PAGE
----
Less than 24 hours after advancing to the Sept. 9, Season Nine, finals of NBC's "Last Comic Standing," comedian Andy Erikson struggled to explain her emotions.

"I started doing comedy because I saw 'Last Comic Standing' (in 2003)," Erikson said. "So now, to get to do comedy on the show, and have a chance to win it this year, is nuts. I can't even describe it."

The 28-year-old Minnesota native, who with the other four finalists will begin a 75-show live tour that stops Sept. 19 at the Silver Legacy Resort Casino in Reno, tried again to describe the experience, making it sound like a scene from Lewis Carroll's "Alice's Adventures in Wonderland."

"Everything is kind of going up and down in waves," she said. "It seems so unreal. I'm having flashbacks to how nervous I was, to how important I knew every set was. I had to take my blood pressure a couple of times because I have a heart condition (Marfan Syndrome). "I was like, 'I might die. Should I just not do it?' But I was like, 'Aw, to hell with it.' It was terrifying. But at the end of it all, it's so incredibly exciting."

Now, Erikson's soaking up the love of her friends, family and newfound fans who have reached out to her following her recent success.

"I've been on Facebook reading all the comments people have left for me," she said. "I posted 'I wish everyone could be on TV, just to get everyone in their life to tell them how much they love you.' That's ... the best part."

Erikson advanced to the finals Sept. 2 with a four-minute set, defeating fellow comedian Ryan Conner in a head-to-head contest, with judges Roseanne Barr, Norm Macdonald and Keenan Ivory Wayans voting unanimously for Erikson.

It's difficult having so little time to perform with so much on the line, Erikson said.

"So many factors go into contests," she said. "I feel there's a lot of luck involved in it, so you just prepare yourself to do the best you can, get out there, give it your all and tell your best jokes."

Figuring out what works
However, even a comic's best joke carries no guarantees.

"Sometimes, you don't know what will work or not," she said. "Norm (Macdonald) didn't like my political joke, which changed his opinion of my whole set. You really don't have much time to practice your set, either."

All of which leaves little room for error. Fortunately for Erikson, her bubbly, doll-like persona (Macdonald called her "cartoon-like") pays off in those situations.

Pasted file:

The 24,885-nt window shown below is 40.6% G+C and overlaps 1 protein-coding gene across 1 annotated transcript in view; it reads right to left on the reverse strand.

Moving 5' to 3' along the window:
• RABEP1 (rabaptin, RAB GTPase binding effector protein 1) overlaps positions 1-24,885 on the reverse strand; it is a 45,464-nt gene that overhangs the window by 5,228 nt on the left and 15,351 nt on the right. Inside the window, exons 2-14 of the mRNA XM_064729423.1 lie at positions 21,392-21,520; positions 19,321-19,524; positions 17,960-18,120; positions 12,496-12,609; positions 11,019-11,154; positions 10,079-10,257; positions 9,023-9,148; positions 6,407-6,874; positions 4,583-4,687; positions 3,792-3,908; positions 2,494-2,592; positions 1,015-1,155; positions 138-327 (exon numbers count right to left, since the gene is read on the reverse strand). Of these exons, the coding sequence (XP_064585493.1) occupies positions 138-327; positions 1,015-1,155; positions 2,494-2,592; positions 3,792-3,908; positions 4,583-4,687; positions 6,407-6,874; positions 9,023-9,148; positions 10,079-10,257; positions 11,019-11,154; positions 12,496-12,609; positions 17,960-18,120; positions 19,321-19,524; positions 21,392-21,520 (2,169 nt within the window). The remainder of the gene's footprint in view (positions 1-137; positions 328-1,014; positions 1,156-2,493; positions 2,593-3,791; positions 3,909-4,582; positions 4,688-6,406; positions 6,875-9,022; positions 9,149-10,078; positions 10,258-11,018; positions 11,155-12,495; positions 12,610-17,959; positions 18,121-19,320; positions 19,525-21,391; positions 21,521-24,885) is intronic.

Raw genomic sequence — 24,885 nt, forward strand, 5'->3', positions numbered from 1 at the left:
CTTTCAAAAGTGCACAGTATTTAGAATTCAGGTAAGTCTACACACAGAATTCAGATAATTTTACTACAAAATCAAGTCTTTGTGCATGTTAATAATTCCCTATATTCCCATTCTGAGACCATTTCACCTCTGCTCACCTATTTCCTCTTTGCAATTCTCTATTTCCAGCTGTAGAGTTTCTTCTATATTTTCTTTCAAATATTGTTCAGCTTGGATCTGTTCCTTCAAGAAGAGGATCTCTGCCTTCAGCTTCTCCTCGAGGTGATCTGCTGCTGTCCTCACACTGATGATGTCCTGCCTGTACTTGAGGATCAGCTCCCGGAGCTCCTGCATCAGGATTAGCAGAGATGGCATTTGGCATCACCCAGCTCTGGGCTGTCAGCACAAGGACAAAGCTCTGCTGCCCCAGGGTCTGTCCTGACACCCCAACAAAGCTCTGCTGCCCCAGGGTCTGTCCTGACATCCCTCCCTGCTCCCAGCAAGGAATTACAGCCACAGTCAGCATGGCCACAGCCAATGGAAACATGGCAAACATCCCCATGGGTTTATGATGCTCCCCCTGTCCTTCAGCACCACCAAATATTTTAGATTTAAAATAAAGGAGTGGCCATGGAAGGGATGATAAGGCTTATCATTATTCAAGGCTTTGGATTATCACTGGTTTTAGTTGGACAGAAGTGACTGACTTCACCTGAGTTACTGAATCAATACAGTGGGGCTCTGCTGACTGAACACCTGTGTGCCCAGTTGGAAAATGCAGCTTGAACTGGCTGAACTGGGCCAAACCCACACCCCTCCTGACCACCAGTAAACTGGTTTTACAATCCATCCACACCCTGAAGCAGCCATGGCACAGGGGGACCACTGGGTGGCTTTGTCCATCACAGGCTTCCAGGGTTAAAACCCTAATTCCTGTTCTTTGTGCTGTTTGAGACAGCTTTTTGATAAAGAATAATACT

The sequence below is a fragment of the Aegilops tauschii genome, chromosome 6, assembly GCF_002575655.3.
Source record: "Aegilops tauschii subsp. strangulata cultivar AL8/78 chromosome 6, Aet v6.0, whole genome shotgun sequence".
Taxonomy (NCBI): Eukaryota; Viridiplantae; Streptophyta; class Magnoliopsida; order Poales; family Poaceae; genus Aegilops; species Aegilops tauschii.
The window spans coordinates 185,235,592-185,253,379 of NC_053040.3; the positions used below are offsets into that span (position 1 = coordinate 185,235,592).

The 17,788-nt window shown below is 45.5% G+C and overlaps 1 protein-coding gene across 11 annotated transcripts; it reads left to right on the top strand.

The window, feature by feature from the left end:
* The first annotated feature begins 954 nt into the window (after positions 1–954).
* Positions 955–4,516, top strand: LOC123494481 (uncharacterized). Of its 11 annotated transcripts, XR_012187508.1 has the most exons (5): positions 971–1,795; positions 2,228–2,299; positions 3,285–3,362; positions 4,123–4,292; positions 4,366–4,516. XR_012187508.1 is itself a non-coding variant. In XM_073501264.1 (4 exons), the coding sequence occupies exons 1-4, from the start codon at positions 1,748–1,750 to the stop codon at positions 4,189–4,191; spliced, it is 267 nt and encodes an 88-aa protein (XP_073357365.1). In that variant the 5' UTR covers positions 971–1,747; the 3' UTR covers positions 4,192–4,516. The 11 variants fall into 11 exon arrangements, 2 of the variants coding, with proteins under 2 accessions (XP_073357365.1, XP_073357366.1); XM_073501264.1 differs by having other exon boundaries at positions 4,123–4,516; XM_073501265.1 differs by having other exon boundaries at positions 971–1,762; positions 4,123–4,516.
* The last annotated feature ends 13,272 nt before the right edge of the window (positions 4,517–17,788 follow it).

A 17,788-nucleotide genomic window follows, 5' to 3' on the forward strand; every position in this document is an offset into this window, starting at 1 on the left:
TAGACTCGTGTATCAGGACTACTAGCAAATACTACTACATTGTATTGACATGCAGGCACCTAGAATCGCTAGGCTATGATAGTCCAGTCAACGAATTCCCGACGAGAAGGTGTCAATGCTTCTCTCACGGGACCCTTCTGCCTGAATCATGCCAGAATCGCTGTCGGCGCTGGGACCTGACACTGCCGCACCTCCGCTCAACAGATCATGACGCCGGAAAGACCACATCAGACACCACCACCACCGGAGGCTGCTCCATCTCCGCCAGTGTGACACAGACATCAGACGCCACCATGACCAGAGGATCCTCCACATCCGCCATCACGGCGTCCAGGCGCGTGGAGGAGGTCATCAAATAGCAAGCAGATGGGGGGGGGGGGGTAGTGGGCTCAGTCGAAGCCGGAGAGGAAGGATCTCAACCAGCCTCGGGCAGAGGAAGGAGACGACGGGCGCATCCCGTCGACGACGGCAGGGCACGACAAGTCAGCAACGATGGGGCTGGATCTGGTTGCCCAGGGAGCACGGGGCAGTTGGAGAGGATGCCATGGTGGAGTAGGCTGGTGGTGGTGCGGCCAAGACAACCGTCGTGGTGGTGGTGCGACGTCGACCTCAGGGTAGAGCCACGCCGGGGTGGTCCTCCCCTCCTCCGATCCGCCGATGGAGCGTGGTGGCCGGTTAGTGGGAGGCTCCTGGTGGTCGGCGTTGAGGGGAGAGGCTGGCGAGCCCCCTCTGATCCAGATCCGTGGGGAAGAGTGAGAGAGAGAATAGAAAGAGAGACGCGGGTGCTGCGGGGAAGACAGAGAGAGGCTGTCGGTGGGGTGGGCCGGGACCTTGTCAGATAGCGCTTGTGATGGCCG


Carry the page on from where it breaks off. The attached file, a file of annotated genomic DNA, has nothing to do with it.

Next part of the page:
"On one of the earlier shows, I was so nervous I forgot my joke and so I had to become a cat in order to buy time," she said, demonstrating her meowing skills on the phone. "Luckily, I had that in my arsenal. I can just be silly. But I can't do that again. I can't just use different animals. It's definitely different performing in a competition than when I'm doing an hour headlining my own show where there's really nothing at risk, nothing to lose."

Free publicity
That's not the case now. While all five finalists already have received priceless exposure from the show, now in its ninth season, the first-place prize of $250,000 and a development deal with NBC is quite an enticement.

"It's completely changed my career," she said. "Now, people know who I am. I have more fans and more friends. I've met so many people during the show. It's been a great experience."

It's helped Erikson's newly released comedy album, "Secret Unicorn," reach No. 6 on the iTunes comedy charts.

Erikson plans to use her newfound exposure as a springboard into an array of projects.

"I want to try everything," she said. "I really want to have a show where I can bring me weird personality to TV. I think it'd be cool do 'Saturday Night Live,' or be a correspondent on 'The Daily Show.' Of course, I want to keep doing stand-up, and I'm really excited to go on tour with a bunch of my new friends."

Those friends are her fellow finalists Michael Palascak, Ian Bagg, Dominique Witten and Clayton English.

The "Last Comic Standing Live" tour is a chance for fans of the show to see their favorite comedians doing what they do best — being funny without being judged by their peers or pinned to a time clock.

For Erikson, it's a chance to show fans the full range of her comedic talents.

"I find humor in science, facts and animals, and then I try to find a way to make it funny and interesting without offending people," she said. "People ask me all the time if I'm as silly off-stage as I am when I'm performing. Basically, it's an amplified version of me. That's how I am when I'm joking around or hanging out with my friends. Basically, it's just me having fun on stage with a bunch of people who want to laugh. It's great. I love it."

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